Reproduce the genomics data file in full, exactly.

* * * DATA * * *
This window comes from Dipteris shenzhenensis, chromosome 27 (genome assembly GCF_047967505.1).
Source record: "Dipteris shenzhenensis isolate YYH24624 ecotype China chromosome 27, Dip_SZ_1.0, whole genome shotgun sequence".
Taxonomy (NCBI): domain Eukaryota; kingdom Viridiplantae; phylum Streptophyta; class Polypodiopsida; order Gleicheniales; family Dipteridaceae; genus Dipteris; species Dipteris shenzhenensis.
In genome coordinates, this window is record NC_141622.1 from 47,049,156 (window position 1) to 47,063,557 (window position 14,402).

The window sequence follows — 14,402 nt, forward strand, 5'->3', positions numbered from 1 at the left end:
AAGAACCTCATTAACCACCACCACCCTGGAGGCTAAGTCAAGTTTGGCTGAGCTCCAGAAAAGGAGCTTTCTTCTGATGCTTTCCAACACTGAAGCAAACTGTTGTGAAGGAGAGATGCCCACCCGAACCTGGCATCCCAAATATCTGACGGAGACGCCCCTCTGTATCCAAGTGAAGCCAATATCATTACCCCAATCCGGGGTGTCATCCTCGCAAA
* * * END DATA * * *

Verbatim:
This window comes from Dipteris shenzhenensis, chromosome 27 (genome assembly GCF_047967505.1).
Source record: "Dipteris shenzhenensis isolate YYH24624 ecotype China chromosome 27, Dip_SZ_1.0, whole genome shotgun sequence".
Taxonomy (NCBI): domain Eukaryota; kingdom Viridiplantae; phylum Streptophyta; class Polypodiopsida; order Gleicheniales; family Dipteridaceae; genus Dipteris; species Dipteris shenzhenensis.
In genome coordinates, this window is record NC_141622.1 from 47,049,156 (window position 1) to 47,063,557 (window position 14,402).

The window sequence follows — 14,402 nt, forward strand, 5'->3', positions numbered from 1 at the left end:
AAGAACCTCATTAACCACCACCACCCTGGAGGCTAAGTCAAGTTTGGCTGAGCTCCAGAAAAGGAGCTTTCTTCTGATGCTTTCCAACACTGAAGCAAACTGTTGTGAAGGAGAGATGCCCACCCGAACCTGGCATCCCAAATATCTGACGGAGACGCCCCTCTGTATCCAAGTGAAGCCAATATCATTACCCCAATCCGGGGTGTCATCCTCGCAAA